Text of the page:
Open source software is now at the heart of the tech platforms and services most of us use every day, including Microsoft, whose former CEO Steve Ballmer once famously described Linux and other open source projects as a “Cancer.” These days, Microsoft positions itself as a champion of open source development, as does Google, Facebook, Amazon, IBM, and even the US government.
Free software, if it is mentioned at all, is usually brought up under the umbrella term Free and Open Source Software or FOSS. THE ECONOMICS OF OPEN SOURCE. Although open source software was rapidly embraced by many of the biggest tech companies in Silicon Valley, economists struggled to explain how these projects, which bucked all the conventions of the marketplace, could be so successful.
Titled “The Simple Economics of Open Source,” Lerner and Tirole identified multiple immediate and long term benefits gained by open source developers such that the role of altruism in open source development was reduced to an accidental byproduct.
As for long term benefits, open source development was used to advance a programmer’s career by demonstrating their talents to a prospective employer or venture capitalist, as well as providing a signalling mechanism whereby developers can gain recognition for their technical chops from their peers in open source.
As the developer William Gross described the issue, the rising tide of companies that depend on open source software means that open source developers are deluged with feature requests and issues with the code and many of these companies expect that their improvements and issues should take priority.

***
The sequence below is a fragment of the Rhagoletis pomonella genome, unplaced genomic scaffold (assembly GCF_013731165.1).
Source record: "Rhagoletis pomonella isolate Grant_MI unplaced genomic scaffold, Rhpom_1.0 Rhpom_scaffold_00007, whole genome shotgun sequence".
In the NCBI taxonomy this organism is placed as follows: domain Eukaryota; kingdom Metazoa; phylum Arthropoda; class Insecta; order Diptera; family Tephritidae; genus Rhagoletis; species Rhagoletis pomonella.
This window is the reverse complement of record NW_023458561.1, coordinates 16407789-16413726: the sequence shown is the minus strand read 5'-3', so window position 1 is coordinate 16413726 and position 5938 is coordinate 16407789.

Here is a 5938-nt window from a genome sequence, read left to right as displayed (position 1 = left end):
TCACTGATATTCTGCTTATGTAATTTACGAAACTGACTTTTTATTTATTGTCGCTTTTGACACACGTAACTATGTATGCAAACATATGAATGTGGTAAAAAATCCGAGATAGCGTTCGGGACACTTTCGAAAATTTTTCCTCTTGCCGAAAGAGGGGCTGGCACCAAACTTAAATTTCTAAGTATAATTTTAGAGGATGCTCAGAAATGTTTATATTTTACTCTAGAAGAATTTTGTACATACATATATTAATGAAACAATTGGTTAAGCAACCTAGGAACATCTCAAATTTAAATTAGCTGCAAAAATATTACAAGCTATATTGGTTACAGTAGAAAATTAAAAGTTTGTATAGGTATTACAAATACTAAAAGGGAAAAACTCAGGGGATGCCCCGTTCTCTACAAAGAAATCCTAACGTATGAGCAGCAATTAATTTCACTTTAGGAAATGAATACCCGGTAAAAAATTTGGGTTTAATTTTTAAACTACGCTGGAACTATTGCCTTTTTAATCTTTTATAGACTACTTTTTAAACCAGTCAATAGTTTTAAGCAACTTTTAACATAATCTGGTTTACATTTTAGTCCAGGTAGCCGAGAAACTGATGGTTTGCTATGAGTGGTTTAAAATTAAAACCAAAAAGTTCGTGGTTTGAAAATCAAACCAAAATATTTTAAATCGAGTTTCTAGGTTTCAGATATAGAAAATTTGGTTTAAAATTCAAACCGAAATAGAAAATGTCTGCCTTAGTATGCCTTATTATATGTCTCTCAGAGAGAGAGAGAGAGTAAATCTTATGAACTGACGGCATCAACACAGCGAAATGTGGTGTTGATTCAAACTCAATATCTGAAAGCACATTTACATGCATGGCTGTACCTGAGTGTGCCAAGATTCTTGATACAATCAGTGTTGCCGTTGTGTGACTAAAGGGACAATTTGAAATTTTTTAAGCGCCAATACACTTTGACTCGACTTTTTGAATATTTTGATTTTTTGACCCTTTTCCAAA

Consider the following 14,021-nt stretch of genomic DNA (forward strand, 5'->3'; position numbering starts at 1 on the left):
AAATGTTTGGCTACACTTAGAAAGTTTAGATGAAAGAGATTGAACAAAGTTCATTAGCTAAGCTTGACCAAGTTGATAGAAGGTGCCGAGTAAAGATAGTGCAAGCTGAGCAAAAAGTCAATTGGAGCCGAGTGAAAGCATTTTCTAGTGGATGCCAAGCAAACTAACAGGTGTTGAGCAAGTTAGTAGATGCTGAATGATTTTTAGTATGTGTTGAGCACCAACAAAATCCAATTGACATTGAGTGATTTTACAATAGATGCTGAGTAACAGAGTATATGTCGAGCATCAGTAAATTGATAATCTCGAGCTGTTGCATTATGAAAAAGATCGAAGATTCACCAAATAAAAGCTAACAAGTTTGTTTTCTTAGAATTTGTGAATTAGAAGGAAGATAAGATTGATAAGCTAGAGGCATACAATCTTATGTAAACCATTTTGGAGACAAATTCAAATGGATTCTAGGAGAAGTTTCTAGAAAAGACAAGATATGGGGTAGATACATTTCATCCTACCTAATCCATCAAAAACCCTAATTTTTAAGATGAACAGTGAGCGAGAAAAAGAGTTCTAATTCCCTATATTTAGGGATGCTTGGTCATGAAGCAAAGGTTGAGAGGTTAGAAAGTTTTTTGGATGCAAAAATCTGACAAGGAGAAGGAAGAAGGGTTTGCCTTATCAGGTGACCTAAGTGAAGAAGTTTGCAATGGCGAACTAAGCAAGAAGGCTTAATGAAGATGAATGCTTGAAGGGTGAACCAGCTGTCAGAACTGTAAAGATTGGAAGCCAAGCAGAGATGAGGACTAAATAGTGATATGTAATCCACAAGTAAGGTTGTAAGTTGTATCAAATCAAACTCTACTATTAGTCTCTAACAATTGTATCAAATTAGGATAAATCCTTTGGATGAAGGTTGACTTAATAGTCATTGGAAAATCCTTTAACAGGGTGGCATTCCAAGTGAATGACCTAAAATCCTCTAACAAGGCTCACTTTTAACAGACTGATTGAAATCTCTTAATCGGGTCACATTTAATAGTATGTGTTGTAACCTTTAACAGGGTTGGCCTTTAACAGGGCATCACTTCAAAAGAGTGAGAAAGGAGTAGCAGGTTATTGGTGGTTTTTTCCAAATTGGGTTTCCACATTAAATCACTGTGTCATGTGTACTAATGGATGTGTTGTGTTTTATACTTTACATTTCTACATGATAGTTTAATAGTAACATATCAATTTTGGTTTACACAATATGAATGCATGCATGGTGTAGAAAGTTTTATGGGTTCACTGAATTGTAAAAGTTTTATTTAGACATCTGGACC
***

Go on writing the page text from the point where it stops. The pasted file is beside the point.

So anyone is free to create their own Android operating systems from the open source code, but Google has a policy that forbids using its applications on any non-official Android OS. This policy was justified on the grounds that it would help app developers from having to modify their apps to fit dozens of slightly different versions of Android, but the most noticeable effect is that the open source Android OS has become inextricably bound to proprietary Google products.
In January, GitHub’s open source project manager Devon Zuegel wrote a blog post on the site titled “Let’s talk about open source sustainability.” The post highlighted a number of problems in the open source community, which included inadequate resources and governance, lack of communication, and work overload. Zuegel implored the community to give input to the company on how it could improve these areas for open source maintainers and contributors.
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